In 2008, the Los Angeles Department of Water and Power was getting ready to roll out a solution to what is perhaps the agency’s most vexing problem. The alkaline Owens Lake, having been depleted by LADWP’s Los Angeles Aqueduct since the 1920s, was now a 100 square mile volatile salt bed, with resulting dust storms that were responsible for over six percent of California’s airborne particulate matter.
The LADWP had demonstrated from full-scale field tests that instead of controlling dust by watering the giant, dry lakebed, they could build berms, fences and ditches. “Moat and Row” was not only cheaper to construct, it was waterless – the holy grail for a utility using 95,000 acre-feet of water to saturate the lakebed and retain dust each year (95,000 acre-feet is roughly equivalent to the amount of water the city of San Francisco consumes each year).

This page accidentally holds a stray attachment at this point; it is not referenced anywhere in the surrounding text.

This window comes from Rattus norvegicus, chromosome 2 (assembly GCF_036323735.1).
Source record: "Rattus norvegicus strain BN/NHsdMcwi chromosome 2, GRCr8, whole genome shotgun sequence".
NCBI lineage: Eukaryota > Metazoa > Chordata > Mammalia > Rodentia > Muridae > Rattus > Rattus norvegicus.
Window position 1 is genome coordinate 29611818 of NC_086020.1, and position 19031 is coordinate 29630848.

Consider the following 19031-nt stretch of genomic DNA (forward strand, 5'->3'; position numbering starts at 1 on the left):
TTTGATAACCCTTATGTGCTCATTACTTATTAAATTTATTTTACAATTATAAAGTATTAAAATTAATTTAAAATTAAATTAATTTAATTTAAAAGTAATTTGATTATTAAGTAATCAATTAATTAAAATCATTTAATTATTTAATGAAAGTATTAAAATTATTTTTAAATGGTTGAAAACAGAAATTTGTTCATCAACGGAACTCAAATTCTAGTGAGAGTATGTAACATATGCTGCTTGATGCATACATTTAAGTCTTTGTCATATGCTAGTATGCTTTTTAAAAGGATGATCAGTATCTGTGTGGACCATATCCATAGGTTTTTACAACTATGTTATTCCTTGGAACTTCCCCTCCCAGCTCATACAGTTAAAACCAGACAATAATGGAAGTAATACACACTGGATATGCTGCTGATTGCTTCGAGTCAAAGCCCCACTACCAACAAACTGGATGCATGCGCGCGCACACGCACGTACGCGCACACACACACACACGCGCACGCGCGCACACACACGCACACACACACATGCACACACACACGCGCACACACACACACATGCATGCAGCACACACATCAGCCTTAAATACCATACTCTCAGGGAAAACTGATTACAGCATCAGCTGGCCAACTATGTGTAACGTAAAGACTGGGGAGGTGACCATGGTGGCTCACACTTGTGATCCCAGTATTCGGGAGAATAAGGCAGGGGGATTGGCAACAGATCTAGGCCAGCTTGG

However, this experimental BACM, or Best Available (dust) Control Method, was never implemented. Just as their definitive “master plan” for the Owens Lake has undergone more than eight unanticipated phases, the project did not go as planned. Moat and Row field test plots were erased, watered over with “shallow flood” and other approved BACMs. After a year and a half of review, the LADWP was ultimately unprepared to answer for concerns of “significant impacts to public trust values, including wildlife and visual resources” that the State Lands Commission and others raised.
By the poor impression it made on constituents and regulatory agencies, “Moat and Row” become an unofficial non-starter. Meanwhile, the LADWP had prepared no alternative approaches for this area of the lake and were forced to pay mitigating fines for failing to meet deadlines set by the local Air Pollution Control District.
Designing for Public Trust